Keeping your home or office clean and organized means you know where things are when you need them and helps ensure efficiency. Let’s face it, it can be an annoying task—but one that saves you time and frustration in the long run. Your organization’s constituent list (i.e., house file) is similar. With all your day-to-day responsibilities it’s easy to overlook the job of cleaning, organizing, and securing your member data. But these tasks should not be pushed to the back burner. It’s time to do a temp check: Is your data being properly maintained?
Re-engage or Purge Inactive Records
Your constituent list is going to include many inactive email addresses. It may seem tempting to keep contacting these people (on the off chance they finally open an email) but doing so can negatively impact your sender reputation. This could result in your emails going to spam folders where they’re unlikely to be seen. It’s important that your organization establish criteria that you can use to determine who is—or is not—active on your list. Essentially, what time frame (6, 12, 18 months, etc.) and action (email open, email click, form submission, etc.) constitutes “recent” activity.
Once you establish your criteria, you can make a plan for what to do with your inactive lists. This could include suppressing them from future messages, trying to reactivate with them through a targeted re-engagement campaign, or deleting the records entirely from your CRM system. In the end, emailing only your most engaged constituents should increase your open and click rates, which is an added bonus.
Simplify How Contacts Can Update Their Own Information
It’s likely that an individual’s contact information will change over the course of their support for your organization. Names change, people move, and email addresses change with each career move. It’s critical to keep track of these adjustments to ensure that your contact records are up to date. Whether you have a log-in portal where members can make changes themselves, or a form they submit through your site, make sure to give your constituents an easy way to update their details.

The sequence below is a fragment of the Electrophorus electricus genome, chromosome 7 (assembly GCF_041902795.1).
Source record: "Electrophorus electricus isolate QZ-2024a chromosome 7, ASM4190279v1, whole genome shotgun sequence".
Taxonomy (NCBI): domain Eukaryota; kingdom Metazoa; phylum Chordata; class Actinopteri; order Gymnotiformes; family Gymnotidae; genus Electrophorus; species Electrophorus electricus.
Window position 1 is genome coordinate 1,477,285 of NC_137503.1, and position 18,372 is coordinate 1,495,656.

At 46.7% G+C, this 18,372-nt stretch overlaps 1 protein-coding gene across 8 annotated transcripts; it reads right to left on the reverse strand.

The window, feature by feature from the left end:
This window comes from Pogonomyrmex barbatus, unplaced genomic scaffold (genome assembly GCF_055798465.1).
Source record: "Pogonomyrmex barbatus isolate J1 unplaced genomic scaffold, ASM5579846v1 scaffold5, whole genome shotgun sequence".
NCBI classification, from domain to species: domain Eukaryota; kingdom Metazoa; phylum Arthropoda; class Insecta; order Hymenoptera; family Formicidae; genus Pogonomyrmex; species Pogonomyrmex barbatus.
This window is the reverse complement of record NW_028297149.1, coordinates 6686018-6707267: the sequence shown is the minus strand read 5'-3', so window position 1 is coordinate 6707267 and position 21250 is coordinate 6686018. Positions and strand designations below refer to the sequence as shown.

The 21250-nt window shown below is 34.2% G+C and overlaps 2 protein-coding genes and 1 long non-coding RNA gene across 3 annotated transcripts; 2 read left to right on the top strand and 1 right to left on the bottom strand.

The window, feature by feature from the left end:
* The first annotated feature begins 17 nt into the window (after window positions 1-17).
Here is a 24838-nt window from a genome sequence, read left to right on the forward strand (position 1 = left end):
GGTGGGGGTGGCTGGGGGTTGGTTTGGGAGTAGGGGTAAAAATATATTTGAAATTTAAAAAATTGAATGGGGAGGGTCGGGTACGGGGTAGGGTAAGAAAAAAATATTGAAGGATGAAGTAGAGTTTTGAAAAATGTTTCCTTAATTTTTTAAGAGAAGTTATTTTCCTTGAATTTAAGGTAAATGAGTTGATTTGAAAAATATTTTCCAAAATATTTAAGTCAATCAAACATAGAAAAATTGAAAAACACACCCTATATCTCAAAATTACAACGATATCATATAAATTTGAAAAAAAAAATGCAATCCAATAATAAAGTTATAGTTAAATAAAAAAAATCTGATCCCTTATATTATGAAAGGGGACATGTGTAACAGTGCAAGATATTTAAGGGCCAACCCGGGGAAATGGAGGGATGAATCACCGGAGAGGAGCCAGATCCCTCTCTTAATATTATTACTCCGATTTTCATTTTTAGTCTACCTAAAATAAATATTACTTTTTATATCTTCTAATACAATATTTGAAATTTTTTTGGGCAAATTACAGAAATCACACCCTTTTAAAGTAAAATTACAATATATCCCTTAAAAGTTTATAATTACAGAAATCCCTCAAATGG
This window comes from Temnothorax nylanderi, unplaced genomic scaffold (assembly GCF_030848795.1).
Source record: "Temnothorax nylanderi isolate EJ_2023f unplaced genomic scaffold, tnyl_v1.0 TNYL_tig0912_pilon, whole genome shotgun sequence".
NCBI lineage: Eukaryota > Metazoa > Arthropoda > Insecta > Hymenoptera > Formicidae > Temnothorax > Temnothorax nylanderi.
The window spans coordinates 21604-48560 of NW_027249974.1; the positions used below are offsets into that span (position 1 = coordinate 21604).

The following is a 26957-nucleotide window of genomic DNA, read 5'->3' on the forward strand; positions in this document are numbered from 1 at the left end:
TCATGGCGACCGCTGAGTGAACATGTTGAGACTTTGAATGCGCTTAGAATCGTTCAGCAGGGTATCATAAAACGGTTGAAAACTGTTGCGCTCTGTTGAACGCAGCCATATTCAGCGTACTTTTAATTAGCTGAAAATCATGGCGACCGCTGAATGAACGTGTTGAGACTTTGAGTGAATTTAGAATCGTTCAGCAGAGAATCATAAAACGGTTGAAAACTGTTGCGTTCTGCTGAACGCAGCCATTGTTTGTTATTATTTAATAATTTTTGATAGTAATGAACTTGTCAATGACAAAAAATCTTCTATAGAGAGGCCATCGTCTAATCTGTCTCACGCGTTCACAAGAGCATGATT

Organize Your Members into Groups
Having a person’s contact information in great. Knowing how they found your organization and what their first point of interaction was is even better. If you know what brought them in, you can create targeted communications that will be especially relevant to them. Whether you call them tags, groups, or lists, they allow you to sort your data based on what you know about your constituents. Inventory your groups regularly and keep only those that are relevant and useful. It’s also a good idea to create a consistent naming convention for your tags or lists so they follow a similar format and are easy to search for within your email tool.
Don’t Forget About Security
Personal data protections were front and center at the end of May when the General Data Protection Regulation took effect. This EU legislation sets a new standard for ways that companies and organizations must protect constituent information. If you’re required to comply with GDPR and haven’t already, you’ll need to seek advice from a lawyer about what steps you need to take. Even if you’re not required, it’s worth examining some of your organization’s practices. Chief among those is reviewing who has access to your databases. Make sure that you keep track of administrators and that you remove permissions or change passwords when employees leave your organization.
Warm weather and vacation planning sometimes make it hard to tackle big projects during the summer, but this is actually a great time of year to think about data organization. Year-end fundraising will be here before you know it and taking these four steps will help ensure that your data is current, safe, and properly sorted. Then you can use it to work more effectively toward your fundraising goals. If you’re ready to put these tips into action you’re in the right place. Email us today to get started.